Why would anyone not want to serve an area? Traditionally, because they think they can’t make a profit or because the customers on the wrong side of the “redline” are somehow “undesirable.”
To take a recent example, the county next to mine, Prince George’s (PG) County, is a majority black county (and, in an ironic twist of fate, represented by COPE supporter and general sell-out Al Wynn). It is a fairly wealthy county, with a median income well above the national average. It has some “bad neighborhoods,” mostly extensions of the bad neighborhoods of the Anacostia section of DC, but most of the county is standard middle to upper middle class folk who just happen to be black.
… Now lets move to the world of the tiered internet. Large companies start to pony up. Where do they buy “premium access?”
Answer: only where they think it matters. Companies like Disney or iTunes or whoever else wants to pay for “premium service” will not pay extra to reach “undesirable” or “less cost effective” customers. Why should they? They need to maximize revenue just as much as the phone companies and cable companies do. Why on Earth would I, as a company, pay extra to reach customers I don’t think will pay top dollar for my product? Or, if I am advertiser supported, why would I pay top dollar to reach customers my advertisers won’t pay to reach?
The other side of the coin for pols like Rush and Wynn (and I’ll get back to Al Wynn later), is that who their constituents can reach via the web has political implications that ought to be obvious in 2006, when we’ve seen the web employed to unseat an incumbent U.S. Senator. The message isn’t lost on pols like Rush and Wynn.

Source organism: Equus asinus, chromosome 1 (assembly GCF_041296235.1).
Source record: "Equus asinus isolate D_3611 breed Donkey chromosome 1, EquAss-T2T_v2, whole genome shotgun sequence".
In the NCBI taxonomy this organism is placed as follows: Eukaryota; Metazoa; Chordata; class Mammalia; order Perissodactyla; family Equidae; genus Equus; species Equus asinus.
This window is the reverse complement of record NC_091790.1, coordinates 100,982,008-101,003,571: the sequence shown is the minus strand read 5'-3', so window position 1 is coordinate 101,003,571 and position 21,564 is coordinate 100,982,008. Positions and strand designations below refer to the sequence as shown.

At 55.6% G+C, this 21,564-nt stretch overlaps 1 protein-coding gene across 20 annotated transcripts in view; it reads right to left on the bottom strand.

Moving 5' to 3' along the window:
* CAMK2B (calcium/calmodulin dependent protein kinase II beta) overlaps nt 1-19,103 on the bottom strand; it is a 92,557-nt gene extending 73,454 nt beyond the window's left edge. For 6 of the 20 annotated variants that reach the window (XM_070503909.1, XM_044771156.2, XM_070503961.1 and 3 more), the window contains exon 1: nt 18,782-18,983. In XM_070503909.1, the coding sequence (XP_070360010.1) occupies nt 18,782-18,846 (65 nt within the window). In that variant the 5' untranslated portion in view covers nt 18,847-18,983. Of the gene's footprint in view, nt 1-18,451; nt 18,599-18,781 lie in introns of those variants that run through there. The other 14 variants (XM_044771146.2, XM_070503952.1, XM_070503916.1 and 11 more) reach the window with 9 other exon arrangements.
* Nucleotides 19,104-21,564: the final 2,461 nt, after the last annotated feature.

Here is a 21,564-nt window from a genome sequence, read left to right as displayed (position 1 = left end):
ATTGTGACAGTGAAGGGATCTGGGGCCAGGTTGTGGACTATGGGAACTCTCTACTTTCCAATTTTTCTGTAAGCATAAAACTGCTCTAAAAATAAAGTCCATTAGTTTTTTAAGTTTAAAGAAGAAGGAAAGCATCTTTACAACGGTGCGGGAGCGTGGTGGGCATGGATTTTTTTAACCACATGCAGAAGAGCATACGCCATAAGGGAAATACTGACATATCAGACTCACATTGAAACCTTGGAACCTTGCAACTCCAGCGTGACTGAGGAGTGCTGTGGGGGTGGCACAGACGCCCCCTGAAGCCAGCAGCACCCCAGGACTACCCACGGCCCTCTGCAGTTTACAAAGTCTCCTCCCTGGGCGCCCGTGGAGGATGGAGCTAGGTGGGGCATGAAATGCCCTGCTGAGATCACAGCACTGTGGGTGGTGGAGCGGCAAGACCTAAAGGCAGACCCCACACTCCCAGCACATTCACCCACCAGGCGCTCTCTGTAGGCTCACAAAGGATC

There’s political power at stake. The article quoted at the top spells it out pretty plainly.
if network neutrality becomes a black issue when telcos can buy, sell and rent black organizations, when a black congressmen accepts a million dollar telco donation and sponsors legislation that allows the industry to redline and disinvest in our communities, that’s a black issue too.
… The congressman, his donors, and their front organization, Hands Off the Internet claim that handing over the Internet to private corporations and eliminating network neutrality will lower the cost and improve the quality of Internet service for everybody. This is nothing short of an outright lie. According to Stanford University’s Dr. Lawrence Lessig in a recent interview with Robert McChesney, broadband Internet access in France, Japan and South Korea and several other countries is cheaper, faster and more widely available than in the U.S. In every case, they do this by making the provision of service to everyone law and public policy, not leaving it up to “the market” or the whims of private corporations.
All of this reminded me of an AlterNet piece I saw on community wifi a while back, which mentioned that broadband is cheaper in other countries, and spelled out the political implications of internet availability.
Community Internet could revolutionize and democratize communications in this country. But the major obstacle to universal, affordable broadband access for all Americans is not economic or technical. It’s political.
… Community Internet has the potential to revolutionize and democratize communications in this country. And that may be the reason why big cable and telephone companies and their political allies have launched a sophisticated misinformation campaign.
That may be the reason Bobby Rush takes big checks from telecoms, to make sure, as one of the articles above puts it, to make sure that the “right” neighborhoods get faster downloads and that his constituents’ communities remain the “wrong” neighborhoods. Keep the internet out of the “wrong” neighborhoods, or impede access to it, and you keep potential political power out of the “wrong” neighborhoods and — more to the point — out of the hands of the people who live in those neighborhoods.
And it only took $1 million to convince him it should be that way. Kinda cheap for a Black Panther, or it would be for one who still had claws and teeth.